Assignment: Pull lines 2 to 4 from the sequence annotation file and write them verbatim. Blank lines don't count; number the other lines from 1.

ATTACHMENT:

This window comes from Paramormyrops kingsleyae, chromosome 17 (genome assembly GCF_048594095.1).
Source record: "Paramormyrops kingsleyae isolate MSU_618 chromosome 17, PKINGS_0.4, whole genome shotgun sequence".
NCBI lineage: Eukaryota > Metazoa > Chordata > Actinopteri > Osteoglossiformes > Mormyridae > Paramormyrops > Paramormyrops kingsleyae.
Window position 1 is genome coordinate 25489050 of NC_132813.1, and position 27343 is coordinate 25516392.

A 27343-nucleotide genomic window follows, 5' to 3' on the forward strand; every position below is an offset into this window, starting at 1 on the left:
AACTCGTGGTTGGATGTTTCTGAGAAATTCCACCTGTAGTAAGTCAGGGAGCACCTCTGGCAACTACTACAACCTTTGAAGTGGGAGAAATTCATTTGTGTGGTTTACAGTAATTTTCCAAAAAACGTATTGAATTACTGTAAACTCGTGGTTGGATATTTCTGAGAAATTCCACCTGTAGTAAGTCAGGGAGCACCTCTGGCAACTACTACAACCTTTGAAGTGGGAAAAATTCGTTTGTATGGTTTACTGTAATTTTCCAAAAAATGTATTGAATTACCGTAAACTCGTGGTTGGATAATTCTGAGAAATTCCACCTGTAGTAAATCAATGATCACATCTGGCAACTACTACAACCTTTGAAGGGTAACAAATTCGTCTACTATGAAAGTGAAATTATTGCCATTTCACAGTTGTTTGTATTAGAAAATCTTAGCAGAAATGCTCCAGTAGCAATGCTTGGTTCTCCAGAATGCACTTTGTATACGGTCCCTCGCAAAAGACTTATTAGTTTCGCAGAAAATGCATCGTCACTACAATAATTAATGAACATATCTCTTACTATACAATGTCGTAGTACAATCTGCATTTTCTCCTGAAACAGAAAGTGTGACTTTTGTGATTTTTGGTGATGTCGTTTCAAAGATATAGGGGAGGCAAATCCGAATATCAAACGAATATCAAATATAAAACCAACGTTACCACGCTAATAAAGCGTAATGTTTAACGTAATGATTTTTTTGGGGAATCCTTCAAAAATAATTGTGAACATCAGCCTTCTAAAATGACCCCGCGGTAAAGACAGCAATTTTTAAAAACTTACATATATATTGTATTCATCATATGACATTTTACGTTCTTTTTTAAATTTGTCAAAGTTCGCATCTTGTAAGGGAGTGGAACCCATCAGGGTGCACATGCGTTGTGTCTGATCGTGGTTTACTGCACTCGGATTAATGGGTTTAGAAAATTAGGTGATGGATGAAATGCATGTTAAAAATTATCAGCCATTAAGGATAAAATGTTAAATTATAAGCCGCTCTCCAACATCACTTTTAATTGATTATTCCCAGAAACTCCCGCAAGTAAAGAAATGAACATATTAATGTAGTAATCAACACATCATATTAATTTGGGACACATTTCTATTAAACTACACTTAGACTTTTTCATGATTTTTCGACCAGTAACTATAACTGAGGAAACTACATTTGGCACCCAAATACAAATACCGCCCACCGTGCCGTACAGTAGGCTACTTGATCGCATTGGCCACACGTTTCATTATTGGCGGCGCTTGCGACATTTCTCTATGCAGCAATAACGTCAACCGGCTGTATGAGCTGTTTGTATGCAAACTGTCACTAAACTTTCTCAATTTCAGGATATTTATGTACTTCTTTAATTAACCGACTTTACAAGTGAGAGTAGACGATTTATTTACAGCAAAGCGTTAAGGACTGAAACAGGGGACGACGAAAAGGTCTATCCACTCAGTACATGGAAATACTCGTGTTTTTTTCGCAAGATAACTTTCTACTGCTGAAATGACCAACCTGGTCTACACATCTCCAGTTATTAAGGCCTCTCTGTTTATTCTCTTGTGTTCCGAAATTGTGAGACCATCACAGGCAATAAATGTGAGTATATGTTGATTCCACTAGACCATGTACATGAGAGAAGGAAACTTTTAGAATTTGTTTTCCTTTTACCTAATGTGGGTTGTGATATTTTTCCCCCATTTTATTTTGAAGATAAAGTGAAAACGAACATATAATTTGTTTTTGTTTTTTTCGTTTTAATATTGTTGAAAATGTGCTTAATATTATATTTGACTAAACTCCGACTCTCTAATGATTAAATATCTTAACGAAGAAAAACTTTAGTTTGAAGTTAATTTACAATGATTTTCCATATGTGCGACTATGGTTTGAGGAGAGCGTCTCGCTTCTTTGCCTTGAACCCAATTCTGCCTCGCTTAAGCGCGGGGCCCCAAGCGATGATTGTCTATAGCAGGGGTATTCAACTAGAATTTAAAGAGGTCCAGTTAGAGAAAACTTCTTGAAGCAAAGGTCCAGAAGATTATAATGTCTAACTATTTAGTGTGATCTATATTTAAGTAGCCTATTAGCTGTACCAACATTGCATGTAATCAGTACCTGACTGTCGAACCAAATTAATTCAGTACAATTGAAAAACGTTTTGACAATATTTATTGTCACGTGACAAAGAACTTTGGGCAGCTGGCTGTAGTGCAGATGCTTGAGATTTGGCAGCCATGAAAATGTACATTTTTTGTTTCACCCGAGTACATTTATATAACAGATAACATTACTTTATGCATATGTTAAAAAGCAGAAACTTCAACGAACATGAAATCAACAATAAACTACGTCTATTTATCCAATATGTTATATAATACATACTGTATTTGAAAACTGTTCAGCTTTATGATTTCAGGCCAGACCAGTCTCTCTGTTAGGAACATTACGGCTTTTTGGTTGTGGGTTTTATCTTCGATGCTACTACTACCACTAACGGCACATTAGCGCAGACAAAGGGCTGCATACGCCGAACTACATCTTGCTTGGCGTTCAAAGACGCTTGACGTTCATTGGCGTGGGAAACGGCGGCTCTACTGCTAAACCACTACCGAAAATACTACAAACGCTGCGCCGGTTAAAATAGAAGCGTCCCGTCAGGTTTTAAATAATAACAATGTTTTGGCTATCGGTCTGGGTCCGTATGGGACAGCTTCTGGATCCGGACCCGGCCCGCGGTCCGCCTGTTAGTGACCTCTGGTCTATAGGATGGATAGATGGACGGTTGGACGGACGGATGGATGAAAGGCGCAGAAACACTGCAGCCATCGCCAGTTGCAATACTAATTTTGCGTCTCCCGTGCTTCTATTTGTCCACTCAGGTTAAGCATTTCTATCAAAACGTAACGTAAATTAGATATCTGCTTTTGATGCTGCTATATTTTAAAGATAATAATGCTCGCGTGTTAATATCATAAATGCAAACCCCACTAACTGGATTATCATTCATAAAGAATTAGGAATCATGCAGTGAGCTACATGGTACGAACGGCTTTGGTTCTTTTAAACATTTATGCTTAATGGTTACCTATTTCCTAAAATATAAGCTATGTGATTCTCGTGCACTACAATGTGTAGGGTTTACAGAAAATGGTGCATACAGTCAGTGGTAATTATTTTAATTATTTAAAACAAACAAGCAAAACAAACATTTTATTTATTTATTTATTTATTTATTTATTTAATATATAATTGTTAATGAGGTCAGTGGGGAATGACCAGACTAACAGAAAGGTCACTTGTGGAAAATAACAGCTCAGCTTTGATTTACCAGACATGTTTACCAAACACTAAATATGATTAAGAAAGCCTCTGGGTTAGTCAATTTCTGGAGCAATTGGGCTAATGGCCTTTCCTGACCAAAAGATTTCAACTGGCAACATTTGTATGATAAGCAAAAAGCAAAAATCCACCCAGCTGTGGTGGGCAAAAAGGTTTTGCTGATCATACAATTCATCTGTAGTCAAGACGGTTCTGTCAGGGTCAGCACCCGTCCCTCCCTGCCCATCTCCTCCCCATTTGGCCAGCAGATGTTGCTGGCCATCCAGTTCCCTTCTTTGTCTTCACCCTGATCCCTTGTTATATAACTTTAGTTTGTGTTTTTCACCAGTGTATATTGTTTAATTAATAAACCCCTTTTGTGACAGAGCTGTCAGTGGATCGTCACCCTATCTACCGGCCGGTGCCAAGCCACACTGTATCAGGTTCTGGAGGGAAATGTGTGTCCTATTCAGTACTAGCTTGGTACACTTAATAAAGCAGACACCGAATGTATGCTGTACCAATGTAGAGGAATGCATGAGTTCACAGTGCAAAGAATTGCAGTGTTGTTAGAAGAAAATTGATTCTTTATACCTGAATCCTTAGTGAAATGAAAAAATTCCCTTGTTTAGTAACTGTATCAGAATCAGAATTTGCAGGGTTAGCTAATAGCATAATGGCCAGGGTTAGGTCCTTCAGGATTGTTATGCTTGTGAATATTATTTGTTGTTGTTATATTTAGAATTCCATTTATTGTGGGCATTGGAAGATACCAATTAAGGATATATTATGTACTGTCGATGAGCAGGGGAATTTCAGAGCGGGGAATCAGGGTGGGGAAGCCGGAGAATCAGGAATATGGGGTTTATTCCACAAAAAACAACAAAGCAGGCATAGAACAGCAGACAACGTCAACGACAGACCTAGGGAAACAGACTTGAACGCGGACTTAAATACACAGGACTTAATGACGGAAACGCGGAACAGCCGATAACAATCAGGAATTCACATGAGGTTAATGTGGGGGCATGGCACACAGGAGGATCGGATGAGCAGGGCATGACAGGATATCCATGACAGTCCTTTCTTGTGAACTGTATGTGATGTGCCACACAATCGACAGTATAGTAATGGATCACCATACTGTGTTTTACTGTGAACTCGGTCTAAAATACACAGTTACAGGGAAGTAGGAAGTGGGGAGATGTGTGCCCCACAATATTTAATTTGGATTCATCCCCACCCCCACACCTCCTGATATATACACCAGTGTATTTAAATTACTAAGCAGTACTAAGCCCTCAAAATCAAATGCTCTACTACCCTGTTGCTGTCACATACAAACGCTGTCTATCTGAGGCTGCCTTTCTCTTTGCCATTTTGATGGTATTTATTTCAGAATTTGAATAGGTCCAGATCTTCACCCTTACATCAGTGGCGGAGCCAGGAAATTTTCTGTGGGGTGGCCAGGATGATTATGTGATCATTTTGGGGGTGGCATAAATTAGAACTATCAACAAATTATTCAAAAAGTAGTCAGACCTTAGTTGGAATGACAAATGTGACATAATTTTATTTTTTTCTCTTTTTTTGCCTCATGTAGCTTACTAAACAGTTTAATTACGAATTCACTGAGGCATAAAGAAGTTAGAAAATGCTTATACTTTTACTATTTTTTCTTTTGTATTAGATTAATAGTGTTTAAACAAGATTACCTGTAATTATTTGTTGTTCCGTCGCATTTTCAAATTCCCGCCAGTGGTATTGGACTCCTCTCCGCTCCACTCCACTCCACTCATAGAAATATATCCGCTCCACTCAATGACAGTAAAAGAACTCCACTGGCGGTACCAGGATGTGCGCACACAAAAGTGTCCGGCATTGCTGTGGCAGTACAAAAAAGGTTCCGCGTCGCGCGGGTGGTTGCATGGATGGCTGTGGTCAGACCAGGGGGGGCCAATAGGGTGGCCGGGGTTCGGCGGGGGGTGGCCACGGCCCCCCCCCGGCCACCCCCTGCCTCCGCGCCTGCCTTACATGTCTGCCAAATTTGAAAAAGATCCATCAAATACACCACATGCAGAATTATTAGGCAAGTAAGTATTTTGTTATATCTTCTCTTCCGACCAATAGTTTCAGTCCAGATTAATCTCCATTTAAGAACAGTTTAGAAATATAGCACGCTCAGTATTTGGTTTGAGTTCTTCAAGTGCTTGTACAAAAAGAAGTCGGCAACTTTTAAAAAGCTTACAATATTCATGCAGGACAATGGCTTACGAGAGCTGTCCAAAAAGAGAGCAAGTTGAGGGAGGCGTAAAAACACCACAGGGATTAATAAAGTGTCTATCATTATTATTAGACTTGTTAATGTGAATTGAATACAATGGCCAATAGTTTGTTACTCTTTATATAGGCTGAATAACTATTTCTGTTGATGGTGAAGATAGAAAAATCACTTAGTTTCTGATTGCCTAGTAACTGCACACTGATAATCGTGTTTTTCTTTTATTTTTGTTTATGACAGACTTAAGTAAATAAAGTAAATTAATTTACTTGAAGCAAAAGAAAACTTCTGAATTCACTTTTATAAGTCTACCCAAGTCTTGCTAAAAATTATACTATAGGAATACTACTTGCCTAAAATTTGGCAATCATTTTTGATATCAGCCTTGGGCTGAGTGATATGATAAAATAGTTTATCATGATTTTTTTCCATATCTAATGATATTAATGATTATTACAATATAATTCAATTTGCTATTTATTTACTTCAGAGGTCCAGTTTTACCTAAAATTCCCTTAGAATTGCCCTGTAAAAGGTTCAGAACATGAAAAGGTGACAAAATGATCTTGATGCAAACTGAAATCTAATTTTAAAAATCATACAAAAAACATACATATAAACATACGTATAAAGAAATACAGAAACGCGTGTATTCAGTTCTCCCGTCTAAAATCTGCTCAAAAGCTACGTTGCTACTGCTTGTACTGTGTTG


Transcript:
Source record: "Paramormyrops kingsleyae isolate MSU_618 chromosome 17, PKINGS_0.4, whole genome shotgun sequence".
NCBI lineage: Eukaryota > Metazoa > Chordata > Actinopteri > Osteoglossiformes > Mormyridae > Paramormyrops > Paramormyrops kingsleyae.
Window position 1 is genome coordinate 25489050 of NC_132813.1, and position 27343 is coordinate 25516392.